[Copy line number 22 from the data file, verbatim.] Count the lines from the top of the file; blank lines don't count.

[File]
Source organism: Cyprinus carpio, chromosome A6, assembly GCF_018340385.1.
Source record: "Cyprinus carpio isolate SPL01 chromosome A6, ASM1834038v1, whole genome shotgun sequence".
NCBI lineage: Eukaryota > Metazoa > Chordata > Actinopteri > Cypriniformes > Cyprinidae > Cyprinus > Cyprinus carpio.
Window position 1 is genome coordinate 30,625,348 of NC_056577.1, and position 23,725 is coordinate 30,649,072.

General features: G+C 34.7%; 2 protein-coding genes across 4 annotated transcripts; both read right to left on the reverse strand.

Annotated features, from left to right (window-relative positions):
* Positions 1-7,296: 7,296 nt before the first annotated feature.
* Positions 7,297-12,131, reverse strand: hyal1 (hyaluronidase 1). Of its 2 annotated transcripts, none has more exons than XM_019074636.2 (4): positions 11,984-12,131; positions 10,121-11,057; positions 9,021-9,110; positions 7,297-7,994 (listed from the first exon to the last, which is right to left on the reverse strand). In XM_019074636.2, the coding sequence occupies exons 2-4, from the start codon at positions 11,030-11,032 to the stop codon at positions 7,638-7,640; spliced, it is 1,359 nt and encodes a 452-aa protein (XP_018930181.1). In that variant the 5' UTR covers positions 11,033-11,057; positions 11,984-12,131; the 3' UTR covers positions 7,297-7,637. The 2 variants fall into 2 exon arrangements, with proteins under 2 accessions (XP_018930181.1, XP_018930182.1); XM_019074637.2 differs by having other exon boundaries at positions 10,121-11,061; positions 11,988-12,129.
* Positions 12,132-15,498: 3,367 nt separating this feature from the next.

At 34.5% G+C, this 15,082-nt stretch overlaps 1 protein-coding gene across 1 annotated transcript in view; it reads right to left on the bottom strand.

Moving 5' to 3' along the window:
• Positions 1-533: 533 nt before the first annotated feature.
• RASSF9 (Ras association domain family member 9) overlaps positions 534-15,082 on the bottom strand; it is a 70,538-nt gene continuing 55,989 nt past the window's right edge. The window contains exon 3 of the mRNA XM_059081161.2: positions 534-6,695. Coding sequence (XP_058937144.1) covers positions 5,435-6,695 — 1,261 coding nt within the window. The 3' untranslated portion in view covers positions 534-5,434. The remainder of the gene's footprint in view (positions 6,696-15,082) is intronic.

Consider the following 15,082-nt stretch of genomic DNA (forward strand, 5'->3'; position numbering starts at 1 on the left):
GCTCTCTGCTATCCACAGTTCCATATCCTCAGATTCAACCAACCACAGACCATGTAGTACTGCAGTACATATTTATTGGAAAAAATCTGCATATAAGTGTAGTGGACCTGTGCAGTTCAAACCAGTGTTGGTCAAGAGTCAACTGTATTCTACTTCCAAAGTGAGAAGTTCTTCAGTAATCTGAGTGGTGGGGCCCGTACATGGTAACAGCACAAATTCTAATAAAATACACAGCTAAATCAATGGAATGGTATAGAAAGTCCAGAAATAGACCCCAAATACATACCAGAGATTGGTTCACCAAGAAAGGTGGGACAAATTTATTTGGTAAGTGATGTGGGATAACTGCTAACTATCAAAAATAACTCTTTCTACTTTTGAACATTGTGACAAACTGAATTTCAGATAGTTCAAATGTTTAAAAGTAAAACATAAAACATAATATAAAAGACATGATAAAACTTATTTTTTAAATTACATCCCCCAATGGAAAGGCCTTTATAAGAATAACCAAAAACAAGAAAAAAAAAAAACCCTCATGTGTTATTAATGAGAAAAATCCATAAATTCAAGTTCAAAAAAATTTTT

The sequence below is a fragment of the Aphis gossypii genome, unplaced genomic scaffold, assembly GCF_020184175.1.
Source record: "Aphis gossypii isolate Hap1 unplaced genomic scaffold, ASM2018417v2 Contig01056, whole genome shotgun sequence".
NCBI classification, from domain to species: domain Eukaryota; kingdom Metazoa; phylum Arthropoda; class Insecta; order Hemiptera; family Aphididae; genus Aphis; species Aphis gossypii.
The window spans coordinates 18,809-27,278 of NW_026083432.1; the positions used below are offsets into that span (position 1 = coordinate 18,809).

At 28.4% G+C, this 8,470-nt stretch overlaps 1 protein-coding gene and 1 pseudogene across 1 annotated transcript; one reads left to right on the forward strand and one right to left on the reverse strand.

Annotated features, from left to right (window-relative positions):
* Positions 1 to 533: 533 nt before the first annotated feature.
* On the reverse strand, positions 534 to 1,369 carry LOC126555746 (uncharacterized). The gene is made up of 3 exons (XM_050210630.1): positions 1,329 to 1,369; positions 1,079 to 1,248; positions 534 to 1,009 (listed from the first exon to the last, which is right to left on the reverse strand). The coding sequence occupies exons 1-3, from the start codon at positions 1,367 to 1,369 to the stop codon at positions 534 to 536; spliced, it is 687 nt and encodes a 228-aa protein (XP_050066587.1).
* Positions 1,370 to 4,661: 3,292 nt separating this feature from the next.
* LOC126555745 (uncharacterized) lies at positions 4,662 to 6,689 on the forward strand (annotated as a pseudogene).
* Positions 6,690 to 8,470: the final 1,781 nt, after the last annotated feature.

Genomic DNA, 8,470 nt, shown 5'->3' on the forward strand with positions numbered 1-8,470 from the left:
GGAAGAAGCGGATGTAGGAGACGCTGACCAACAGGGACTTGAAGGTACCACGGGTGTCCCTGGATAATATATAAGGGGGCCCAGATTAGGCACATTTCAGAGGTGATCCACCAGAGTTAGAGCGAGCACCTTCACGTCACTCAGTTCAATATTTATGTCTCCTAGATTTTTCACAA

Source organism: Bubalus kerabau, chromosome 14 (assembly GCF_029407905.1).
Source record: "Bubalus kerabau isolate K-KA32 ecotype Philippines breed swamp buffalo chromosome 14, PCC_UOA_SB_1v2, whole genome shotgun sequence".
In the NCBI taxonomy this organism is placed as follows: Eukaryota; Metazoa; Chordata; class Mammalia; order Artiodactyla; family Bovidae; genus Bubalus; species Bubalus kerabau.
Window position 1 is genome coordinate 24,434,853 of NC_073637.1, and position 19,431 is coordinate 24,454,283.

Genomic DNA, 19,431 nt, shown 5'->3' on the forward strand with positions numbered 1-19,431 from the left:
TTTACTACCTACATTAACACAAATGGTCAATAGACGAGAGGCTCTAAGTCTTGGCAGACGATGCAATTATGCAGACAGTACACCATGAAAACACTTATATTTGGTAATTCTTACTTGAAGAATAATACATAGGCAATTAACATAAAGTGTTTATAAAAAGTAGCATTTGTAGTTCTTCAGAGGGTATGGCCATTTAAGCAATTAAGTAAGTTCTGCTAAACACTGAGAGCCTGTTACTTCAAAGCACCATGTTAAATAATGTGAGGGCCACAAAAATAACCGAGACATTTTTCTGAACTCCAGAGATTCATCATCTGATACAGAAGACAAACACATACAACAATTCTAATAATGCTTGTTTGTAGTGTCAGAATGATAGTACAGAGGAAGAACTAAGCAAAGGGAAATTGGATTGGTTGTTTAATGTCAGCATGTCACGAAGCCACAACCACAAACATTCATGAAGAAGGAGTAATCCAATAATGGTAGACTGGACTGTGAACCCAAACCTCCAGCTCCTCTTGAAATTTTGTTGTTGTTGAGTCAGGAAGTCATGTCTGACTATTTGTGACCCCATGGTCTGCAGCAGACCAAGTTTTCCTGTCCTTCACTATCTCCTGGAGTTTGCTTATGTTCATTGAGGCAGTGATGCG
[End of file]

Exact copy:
* Positions 1 to 533: 533 nt before the first annotated feature.